Break it Up

For God so loved the world, that he gave his only Son, that whoever believes in him should not perish but have eternal life.
– John 3:16, ESV

My high school had a zero tolerance policy for fighting, so I didn’t see many brawls when I was growing up. Every now and then there would be a fight in the lunchroom or in between classes. Usually these didn’t get very far because one of the football coaches would always just happen to be there to separate the students. They’d stand—broad chested with their arms out wide, creating a gulf between the offenders. But when it was your friend who wanted to fight, you had to be the one creating that distance; you had to be the voice of reason making sure they didn’t beat the tar out of someone else.

For the longest time, I put Jesus in a space like that. He was the friend holding back God the Father, keeping him from destroying me. I knew my sin angered God and, in my mind, Jesus was the good guy, the chill one, the go-between. He had to clean me up first, and then the Father would love me. His sacrifice on the cross would set me straight, make me acceptable, and then I’d be at peace with the Father.

This perspective on the Godhead is wrong for so many reasons. First, it separates the unity of the Father and the Son to where they have different missions, different personalities and different loves. Second, it pits the “Old Testament God” against the “New Testament God.” The love of Jesus is something of a makeover, the transformative result of the old school God getting on his meds and going to therapy. Third—and perhaps the most abhorrent of all of these—it robs God of the affection he has for his children, even in their rebellion.

Such a view of God makes him out to be merely tolerant of these ragamuffin orphans whom his son brought home with a “can we keep them?” kind of hospitality and affection. Out of love for the Son, the Father consents, but only because the son has met certain essential needs of theirs. Understandably, the adopted Christian in this scenario feels their presence in the Father’s house to be a bother. So, they keep their music at a reasonable volume and enjoy the benefits of being a son or daughter, but have to continually silence this nagging suspicion in their hearts: the Father doesn’t truly love them; he only loves them under certain conditions—because of his son.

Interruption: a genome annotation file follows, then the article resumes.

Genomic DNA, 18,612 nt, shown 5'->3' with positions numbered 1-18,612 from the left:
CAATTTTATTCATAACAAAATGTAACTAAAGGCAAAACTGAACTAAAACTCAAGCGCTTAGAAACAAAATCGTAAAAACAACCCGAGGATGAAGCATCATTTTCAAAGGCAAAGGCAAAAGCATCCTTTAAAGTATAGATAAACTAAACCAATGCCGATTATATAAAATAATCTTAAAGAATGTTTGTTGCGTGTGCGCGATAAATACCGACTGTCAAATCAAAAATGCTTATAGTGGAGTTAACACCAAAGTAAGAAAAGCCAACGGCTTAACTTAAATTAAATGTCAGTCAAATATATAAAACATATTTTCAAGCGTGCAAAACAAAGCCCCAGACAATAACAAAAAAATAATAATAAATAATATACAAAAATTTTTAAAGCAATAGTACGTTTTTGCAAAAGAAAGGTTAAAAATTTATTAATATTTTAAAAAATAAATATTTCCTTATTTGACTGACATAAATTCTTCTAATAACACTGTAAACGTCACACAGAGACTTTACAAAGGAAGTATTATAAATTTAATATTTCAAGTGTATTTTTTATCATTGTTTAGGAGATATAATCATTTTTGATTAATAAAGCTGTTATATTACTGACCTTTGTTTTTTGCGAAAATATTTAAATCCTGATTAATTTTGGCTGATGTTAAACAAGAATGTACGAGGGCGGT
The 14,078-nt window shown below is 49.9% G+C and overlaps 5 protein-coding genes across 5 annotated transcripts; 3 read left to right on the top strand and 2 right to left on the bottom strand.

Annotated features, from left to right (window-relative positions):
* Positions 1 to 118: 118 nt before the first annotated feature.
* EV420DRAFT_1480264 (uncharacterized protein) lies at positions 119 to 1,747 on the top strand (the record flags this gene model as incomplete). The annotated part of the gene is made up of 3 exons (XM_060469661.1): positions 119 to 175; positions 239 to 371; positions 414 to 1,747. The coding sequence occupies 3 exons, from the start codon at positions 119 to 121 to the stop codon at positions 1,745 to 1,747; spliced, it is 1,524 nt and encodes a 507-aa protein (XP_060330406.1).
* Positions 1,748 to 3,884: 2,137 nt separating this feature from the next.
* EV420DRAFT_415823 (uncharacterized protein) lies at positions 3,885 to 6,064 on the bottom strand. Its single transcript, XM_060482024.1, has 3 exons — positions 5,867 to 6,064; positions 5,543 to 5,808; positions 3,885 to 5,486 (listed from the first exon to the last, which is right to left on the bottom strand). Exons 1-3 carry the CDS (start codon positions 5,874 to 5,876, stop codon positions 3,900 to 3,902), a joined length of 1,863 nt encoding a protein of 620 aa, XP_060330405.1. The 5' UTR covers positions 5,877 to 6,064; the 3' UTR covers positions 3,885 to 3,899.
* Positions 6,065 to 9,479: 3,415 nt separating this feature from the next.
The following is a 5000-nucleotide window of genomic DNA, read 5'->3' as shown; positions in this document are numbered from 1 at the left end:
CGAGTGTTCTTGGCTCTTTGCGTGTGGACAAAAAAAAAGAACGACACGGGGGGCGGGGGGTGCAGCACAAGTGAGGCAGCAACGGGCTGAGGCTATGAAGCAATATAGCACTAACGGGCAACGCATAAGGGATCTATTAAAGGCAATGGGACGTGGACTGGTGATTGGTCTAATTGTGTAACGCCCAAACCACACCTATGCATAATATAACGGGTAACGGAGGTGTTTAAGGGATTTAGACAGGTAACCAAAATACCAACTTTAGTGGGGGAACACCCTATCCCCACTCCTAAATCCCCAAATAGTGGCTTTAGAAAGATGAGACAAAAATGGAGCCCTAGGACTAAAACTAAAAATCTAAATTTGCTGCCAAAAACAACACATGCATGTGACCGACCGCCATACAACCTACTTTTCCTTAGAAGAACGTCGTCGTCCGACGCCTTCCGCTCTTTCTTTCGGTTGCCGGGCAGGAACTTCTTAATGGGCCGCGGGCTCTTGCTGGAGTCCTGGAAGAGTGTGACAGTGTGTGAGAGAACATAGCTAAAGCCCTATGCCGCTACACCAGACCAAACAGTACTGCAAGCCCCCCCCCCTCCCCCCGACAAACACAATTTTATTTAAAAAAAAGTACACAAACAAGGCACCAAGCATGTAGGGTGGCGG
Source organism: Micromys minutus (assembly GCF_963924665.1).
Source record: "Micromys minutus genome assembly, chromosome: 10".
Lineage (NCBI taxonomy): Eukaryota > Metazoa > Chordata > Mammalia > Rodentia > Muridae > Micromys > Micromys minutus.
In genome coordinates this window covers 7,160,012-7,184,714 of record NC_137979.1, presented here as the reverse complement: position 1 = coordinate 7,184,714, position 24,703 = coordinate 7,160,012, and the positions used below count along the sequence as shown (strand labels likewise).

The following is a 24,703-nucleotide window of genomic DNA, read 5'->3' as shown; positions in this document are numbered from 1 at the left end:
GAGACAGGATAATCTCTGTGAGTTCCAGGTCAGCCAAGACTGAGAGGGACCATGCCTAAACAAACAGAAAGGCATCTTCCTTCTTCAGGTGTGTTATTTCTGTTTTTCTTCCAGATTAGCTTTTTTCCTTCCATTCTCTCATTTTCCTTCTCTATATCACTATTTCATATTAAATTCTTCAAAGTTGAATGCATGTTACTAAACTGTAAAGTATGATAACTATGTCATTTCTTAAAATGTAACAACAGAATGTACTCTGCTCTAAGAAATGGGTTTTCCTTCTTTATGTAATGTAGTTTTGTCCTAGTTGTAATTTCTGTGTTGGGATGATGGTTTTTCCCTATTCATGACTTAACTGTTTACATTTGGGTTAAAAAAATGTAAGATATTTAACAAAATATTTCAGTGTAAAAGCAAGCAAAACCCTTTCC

But that’s not what John 3:16 says.

When read and understood rightly, John 3:16 exposes the heart of God in the most beautiful of ways. Here, we do not see an angry, callous Father who—but for the intervention of the kind-hearted son—would gladly torch those who have disobeyed him. No, the love of the Father is the impetus for the Son’s mission. The Son need not persuade the Father to love us; he already does love us—so much so that he sends the son.

What conditions were met in us in order for God to send his only Son into the world to die for sinners? None. Indeed there can be none… The Scriptures affirm that the love of God for us is the reason for the death of Christ… We must not confuse the truth that our sins are forgiven only because of the death and resurrection of Christ with the very different notion that God loves us only because of the death and resurrection of Christ… A right understanding of the work of Christ leads to a true understanding of the matchless love the Father has for us. There is no dysfunction in the fellowship of the Trinity.
-Sinclair Ferguson, The Whole Christ

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